By opening up the telecommunications and internet sectors to private investors, African governments have given them the upper hand in the lucrative ... data market. If the continent is to regain control of its digital economy, countries need to rethink tax and regulatory policies, analysts argue.
A new African project could be agreed within the next six to 12 months, Eales says, declining to name the countries being considered.
As argued in The Africa Report in July, access to rare earths is a key part of the US-China trade war. Demand for rare earths is increasing as they are needed for use in electric vehicles, mobile phones and wind turbines. China, which substantially controls the world market, has sought to impose control over supply by concentrating the country’s mines in the hands of state-controlled companies.
The risk that China will restrict supply to the US as a retaliatory measure for tariffs opens opportunities in African countries that are able to provide supply. An escalation of the trade war, Eales says, “would leave us in a good position”. The company, which trades on the London Stock Exchange, may come back to the market to seek further financing, for example for processing, he explains. Expansion outside Burundi would also need new financing, he adds.
Rainbow endured a “difficult” first half due to its reliance on locally rented equipment, Eales says. The company raised £4m ($4.9m) in a placing in London in July and is now spending the money on new equipment, which will save rental costs and improve efficiency, he says. Earles expects that the company will become profitable by early in 2020.
Modest funding needs
Gakara, originally discovered by a Belgian company in the 1930s, is Africa’s only working rare earths mine. Rainbow has found its small size as a company, together with the high-grade earths available, to be an advantage in financing operations there. Larger-scale deposits, for example in Tanzania, Malawi and Angola, would need hundreds of millions of pounds to be exploited, Eales says.
The Gakara mine is 20km south of Burundi’s capital Bujumbura. Eales describes the mine as being more like an open quarry, meaning the equipment needed is basic gear like excavators and haulage trucks.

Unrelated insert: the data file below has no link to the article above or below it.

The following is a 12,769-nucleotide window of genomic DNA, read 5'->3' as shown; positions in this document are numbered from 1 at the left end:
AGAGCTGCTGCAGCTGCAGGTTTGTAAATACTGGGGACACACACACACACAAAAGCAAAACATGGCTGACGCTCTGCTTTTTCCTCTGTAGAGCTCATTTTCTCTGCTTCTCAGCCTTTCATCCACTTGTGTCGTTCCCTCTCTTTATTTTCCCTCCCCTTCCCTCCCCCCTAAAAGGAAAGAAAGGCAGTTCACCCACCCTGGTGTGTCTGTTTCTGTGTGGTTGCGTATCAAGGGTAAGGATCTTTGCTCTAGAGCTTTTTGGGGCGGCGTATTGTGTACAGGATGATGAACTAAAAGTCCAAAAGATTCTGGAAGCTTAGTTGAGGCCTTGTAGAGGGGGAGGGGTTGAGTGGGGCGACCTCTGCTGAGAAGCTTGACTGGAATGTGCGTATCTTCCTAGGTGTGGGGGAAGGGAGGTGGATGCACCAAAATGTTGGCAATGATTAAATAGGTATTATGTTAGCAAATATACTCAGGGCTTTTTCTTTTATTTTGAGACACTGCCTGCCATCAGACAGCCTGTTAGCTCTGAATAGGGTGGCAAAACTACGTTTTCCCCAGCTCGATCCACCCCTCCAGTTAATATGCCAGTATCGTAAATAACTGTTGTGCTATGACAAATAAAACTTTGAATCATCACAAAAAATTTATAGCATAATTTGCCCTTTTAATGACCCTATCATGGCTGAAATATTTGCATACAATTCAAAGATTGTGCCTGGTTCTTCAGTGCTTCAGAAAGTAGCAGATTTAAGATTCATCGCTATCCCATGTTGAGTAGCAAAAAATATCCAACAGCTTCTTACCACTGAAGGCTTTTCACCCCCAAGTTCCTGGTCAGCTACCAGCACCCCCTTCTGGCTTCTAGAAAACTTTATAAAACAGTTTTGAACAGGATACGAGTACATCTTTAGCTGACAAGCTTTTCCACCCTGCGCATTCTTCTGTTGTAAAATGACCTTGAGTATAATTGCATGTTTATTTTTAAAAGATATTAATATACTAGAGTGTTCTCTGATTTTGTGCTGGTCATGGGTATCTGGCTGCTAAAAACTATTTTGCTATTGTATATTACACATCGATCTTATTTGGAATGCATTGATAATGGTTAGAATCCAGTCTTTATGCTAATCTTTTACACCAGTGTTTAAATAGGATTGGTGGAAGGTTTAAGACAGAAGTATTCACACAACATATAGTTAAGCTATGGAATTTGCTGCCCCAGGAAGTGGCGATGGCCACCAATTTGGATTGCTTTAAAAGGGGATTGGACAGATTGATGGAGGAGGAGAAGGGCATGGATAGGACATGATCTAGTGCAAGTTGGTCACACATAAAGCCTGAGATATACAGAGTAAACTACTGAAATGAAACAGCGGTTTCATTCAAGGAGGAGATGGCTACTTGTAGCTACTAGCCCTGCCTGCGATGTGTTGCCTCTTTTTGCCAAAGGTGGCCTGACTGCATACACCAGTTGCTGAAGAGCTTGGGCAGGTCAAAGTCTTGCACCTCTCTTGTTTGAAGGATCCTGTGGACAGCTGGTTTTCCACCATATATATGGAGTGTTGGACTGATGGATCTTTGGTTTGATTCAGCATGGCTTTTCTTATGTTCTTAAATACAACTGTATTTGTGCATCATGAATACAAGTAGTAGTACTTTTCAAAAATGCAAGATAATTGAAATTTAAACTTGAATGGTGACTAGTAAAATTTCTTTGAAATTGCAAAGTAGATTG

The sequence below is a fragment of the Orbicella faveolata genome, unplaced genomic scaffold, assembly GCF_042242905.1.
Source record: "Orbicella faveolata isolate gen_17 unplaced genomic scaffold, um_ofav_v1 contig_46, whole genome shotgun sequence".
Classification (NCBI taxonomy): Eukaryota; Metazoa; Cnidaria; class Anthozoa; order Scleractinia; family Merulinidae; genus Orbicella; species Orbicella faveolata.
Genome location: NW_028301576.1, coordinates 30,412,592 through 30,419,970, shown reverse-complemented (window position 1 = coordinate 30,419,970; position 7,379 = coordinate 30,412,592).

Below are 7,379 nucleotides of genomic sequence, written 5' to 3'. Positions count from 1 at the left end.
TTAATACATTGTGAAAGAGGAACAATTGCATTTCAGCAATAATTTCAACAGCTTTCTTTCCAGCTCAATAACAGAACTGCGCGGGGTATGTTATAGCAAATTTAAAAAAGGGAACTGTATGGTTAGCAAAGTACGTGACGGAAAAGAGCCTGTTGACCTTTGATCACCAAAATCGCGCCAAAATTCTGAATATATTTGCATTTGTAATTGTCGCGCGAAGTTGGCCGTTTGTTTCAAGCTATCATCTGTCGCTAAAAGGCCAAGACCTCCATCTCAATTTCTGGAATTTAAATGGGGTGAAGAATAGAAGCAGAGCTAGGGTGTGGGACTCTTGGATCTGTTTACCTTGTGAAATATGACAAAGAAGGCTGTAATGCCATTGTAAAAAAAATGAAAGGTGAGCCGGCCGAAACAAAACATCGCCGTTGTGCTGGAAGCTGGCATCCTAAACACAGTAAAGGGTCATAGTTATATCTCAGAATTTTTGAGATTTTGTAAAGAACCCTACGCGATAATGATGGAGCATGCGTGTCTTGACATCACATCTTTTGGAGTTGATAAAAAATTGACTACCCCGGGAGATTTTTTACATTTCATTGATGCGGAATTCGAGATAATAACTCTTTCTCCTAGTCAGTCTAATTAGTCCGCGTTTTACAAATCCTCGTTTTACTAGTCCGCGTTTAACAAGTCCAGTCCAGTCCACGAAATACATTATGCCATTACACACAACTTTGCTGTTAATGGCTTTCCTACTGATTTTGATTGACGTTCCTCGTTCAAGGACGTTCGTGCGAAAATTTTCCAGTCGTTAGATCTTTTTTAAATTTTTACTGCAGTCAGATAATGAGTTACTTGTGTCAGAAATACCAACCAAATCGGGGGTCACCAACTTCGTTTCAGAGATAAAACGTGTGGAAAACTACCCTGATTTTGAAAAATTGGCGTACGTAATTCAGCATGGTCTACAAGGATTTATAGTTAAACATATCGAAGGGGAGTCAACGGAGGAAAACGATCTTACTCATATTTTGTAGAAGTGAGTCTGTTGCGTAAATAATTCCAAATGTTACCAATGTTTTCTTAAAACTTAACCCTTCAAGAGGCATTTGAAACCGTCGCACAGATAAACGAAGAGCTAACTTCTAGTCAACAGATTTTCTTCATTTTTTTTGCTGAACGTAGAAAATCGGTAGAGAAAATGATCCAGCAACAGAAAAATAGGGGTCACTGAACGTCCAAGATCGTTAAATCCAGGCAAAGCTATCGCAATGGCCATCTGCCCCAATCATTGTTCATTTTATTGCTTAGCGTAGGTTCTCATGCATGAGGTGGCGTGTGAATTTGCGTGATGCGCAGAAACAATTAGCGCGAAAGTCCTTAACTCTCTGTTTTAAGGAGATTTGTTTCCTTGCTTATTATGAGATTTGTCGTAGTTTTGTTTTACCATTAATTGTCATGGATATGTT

- He expects that the new equipment will make it possible to bring two additional pits online by the end of the year.
- Rainbow, which has an off-take and distribution agreement with German industrial engineer Thyssenkrupp, is still evaluating the full extent of the deposit.
Investors in Rainbow run a range of risks above those faced by small miners in developing countries.
- Fuel requirements will increase as a result of the new equipment.
- The prospectus for the July fundraising describes fuel supply in Burundi as uncertain, meaning that fuel imports from Uganda may be needed.
Burundi has a 10% stake in the Gakara project, and Eales describes relations with the government as “relatively positive. They want to develop a mining industry.”
- Yet the country lacks the infrastructure and experience to support mining operations, the prospectus says.
- There is a lack of trained and experienced staff, which extends to government departments.
One risk factor that is under Rainbow’s control is protecting itself against the loss of key employees. Such a specialised operation is dependent on the knowledge and contacts of a small number of people.
- But the company, the prospectus notes, has no key-man insurance policy in place.
- Loss of any senior management member, the prospectus says, would have a disproportionate effect on the company.
The bottom line: Rainbow is well placed to benefit from rare earths demand – but future investors will need to see signs of succession planning.
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